# Finding subgame-perfect Nash equilibrium in the Trust game

I am facing a game theory problem which is as follows:

An experiment was designed to study individuals' propensity to be trusting and to be trustworthy in a task called the investment game. In this game two subjects are each given 3 dollars as a show up fee.

One of the subjects is told that he or she will be decision maker one (DM1), and can send an amount (0 dollar, 1 dollar, 2 dollar or 3 dollar) to the other subject (decision maker two, DM2). The rules are simple. Every dollar sent will be doubled by the experimenter before it reaches DM2, who then gets to decide how much of the doubled money to keep and how much to send back to DM1. After DM2’s decision the game is over and subjects leave. The experiment is double-blind meaning that neither the subjects nor the experimenter knew who was matched together, or what subject made what decision.

In order to analyze this problem, I have drawn the extensive and normal forms which are showed [here][1] and [here][2].

I find no matter what kind of choice each subject choose, they all choose to play either (0,0) or (3,3) in the Nash equilibrium.

Now the question is know how to find subgame-perfect Nash equilibrium in terms of normal form and extensive form?

Is the normal form of the Trust game a symmetric game?

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In order for there to be a problem, there needs to be something to solve? What are the two players expected to use as a criterion to choose whether they should give more or less money? Do they want to maximize their common profit or their individual profit? It is not clear from here what should be considered... or maybe I am too tired. – Patrick Da Silva Aug 19 '12 at 12:45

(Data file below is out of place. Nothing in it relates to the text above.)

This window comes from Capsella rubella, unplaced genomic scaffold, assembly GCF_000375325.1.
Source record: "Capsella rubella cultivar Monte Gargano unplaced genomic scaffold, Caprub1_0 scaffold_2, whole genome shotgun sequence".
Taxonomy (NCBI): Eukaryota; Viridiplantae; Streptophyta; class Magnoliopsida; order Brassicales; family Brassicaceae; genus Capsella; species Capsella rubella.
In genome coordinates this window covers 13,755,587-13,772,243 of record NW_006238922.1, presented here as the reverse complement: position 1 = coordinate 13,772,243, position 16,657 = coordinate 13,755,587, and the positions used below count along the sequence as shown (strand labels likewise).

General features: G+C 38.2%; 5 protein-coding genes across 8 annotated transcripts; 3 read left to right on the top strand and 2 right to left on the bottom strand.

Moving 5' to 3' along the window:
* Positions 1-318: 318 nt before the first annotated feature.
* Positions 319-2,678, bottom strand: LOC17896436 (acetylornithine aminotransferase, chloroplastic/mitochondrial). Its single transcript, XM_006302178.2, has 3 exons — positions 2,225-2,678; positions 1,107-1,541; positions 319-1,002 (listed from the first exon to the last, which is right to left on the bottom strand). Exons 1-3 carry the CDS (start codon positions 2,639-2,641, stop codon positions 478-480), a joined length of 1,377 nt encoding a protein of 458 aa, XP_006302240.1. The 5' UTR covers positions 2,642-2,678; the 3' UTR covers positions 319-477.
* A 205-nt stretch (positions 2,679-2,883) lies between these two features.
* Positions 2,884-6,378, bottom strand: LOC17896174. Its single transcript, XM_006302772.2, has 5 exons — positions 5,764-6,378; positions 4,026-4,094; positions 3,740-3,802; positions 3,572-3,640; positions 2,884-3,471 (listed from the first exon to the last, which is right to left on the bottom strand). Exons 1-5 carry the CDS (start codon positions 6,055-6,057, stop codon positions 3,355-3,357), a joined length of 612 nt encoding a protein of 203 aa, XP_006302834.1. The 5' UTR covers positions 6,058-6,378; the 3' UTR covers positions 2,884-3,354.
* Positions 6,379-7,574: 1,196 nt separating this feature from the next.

oh, in this problem, each subject want to maximize their profit – user824624 Aug 19 '12 at 12:49

To find any Nash equilibria, fix one player's choice and choose the option that maximizes the other player's outcome. For instance, suppose DM1 chooses 0, corresponding to the first row of your table. Then DM2 is looking at pay-offs of 3 (by choosing 0), 2 (by choosing 1), 1 (by choosing 2), and 0 (by choosing 3). In this situation, DM2 chooses 0, giving the maximum payoff of 3, assuming DM1 chose 0.

In the same way, for each choice that DM1 makes, DM2's payoff is optimized by choosing 0 (that is, in each row the second number of each ordered pair is greatest in the first column). We say DM2 has a dominated strategy of choosing 0.

From the perspective of the other player, suppose DM2 chooses 0. The DM1 chooses 0 since the resulting 3 is the greatest payoff in that column. For every fixed choice of DM2, DM1's payoff is optimized by choosing 0 (in each column the first number of each ordered pair is greatest in the first row). So DM1 also has a dominated strategy of choosing 0.

That means the Nash equilibrium occurs when both players choose 0, giving them each a payoff of 3.

The concept of Nash equilibrium follows from assuming that you have no say over what the other player chooses. This is similar to the prisoner's dilemma, which also has a sub-optimal Nash equilibrium. Here, if the players could trust each other, they could each do much better by both choosing 3, giving each of payoff of 6. But if you believe your opponent will choose 3, you can get a payoff of 9 by choosing 0 instead, which gives your opponent 0 -- that's the trust aspect.

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Thank you, Brian for your quick response. what about the Subgame-­‐perfect Nash equilibrium – user824624 Aug 19 '12 at 19:11
Hmm, certainly the table you came up with describes a symmetric game, and your table makes sense to me from the problem description. Not sure what to tell you. – Brian Hopkins Aug 19 '12 at 19:13
strange, because the question followed by the trust game, it says that The normal formof the trust game is clearly not symmetric and consequently the notion of Evolutionary Stable Strategy does not (immediately) apply. Yet we can make the game symmetric. That makes me very confused – user824624 Aug 19 '12 at 19:19
Maybe it's that we were assuming money sent from DM2 to DM1 is also doubled. If not, consider the choices (1,2). From payoffs (3,3), after DM1 sends the dollar we have (2,5), and if DM2 send 2 back undoubled the final payoff is (4,3), not the (6,3) you have. – Brian Hopkins Aug 19 '12 at 19:42
I think the money sent from DM2 to DM1 is also doubled – user824624 Aug 20 '12 at 0:54